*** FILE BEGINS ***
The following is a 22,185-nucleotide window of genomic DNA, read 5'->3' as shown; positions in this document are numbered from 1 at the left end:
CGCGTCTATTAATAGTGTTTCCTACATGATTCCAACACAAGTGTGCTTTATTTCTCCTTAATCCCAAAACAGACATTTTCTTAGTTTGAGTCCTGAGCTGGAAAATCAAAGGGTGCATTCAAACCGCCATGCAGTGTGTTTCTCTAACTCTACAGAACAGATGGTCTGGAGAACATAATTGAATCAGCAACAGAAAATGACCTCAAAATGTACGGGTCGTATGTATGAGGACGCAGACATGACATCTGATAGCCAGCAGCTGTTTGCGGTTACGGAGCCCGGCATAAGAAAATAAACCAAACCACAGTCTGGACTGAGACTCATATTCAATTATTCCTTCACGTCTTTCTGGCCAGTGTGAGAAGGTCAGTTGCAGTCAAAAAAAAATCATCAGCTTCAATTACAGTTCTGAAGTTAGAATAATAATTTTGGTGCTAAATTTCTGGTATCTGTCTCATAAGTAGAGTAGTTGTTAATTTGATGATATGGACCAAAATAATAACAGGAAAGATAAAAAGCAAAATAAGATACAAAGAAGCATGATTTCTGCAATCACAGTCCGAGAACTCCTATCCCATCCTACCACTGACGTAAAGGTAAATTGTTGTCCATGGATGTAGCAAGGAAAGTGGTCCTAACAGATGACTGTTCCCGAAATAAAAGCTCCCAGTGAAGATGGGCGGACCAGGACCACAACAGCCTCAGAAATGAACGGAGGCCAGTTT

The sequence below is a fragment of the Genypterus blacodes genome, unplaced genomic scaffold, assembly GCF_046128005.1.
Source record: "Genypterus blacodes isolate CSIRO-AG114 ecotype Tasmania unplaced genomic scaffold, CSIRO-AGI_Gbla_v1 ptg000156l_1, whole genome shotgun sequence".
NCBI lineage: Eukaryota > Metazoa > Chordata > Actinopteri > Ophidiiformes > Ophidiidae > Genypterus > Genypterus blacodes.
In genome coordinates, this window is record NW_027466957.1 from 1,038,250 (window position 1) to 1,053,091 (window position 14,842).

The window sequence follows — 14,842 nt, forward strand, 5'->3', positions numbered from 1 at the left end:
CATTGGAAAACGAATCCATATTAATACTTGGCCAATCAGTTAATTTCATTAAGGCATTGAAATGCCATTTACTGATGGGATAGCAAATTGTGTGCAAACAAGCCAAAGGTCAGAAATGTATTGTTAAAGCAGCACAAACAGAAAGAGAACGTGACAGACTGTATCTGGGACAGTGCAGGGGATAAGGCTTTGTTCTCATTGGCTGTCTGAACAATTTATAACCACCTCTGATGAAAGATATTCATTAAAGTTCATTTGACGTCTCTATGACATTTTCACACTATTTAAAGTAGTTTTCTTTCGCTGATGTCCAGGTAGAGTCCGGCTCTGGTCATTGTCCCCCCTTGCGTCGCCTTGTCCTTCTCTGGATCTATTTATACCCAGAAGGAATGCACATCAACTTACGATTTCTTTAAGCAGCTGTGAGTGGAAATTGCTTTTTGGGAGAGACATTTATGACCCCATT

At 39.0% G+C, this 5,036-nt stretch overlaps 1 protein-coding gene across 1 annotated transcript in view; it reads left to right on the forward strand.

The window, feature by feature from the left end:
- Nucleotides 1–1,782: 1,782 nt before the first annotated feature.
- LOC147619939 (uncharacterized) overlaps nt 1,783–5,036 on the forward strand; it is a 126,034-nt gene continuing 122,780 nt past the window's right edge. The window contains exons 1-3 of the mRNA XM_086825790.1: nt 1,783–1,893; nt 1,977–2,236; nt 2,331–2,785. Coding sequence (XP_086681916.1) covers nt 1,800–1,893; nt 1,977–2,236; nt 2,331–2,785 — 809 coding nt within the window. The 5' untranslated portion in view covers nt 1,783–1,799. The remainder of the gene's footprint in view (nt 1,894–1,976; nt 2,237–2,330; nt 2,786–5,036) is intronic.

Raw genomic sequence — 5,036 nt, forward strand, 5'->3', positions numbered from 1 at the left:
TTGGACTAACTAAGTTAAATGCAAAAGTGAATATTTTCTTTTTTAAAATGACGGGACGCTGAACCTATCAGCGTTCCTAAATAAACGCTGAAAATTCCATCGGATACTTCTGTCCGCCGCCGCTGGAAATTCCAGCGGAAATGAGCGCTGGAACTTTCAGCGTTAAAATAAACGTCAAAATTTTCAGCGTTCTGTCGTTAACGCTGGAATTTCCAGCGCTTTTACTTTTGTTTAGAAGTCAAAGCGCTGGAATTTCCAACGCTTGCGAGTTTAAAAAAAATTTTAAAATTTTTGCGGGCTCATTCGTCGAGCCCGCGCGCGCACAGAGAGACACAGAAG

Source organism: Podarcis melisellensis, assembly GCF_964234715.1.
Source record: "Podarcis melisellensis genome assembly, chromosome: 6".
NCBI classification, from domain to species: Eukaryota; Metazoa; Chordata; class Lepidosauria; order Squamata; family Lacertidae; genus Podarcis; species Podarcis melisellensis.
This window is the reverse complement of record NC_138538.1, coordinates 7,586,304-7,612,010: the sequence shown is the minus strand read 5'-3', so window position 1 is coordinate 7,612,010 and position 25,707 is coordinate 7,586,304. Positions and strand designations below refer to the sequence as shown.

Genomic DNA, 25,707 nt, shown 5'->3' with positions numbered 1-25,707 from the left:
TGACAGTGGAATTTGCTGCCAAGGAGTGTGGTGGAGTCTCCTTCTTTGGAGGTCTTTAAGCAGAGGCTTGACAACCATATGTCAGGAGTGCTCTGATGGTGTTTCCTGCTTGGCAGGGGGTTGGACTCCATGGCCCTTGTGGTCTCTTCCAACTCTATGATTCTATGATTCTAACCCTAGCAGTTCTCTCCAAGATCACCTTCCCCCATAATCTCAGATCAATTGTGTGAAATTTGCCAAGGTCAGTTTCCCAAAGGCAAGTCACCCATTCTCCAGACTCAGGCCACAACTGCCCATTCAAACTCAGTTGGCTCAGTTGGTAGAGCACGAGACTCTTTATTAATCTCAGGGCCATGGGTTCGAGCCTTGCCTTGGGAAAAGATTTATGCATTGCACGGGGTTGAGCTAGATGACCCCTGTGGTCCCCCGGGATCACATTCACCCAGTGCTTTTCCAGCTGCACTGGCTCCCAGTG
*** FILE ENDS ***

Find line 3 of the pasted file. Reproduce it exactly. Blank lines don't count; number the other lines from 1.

The sequence below is a fragment of the Genypterus blacodes genome, unplaced genomic scaffold, assembly GCF_046128005.1.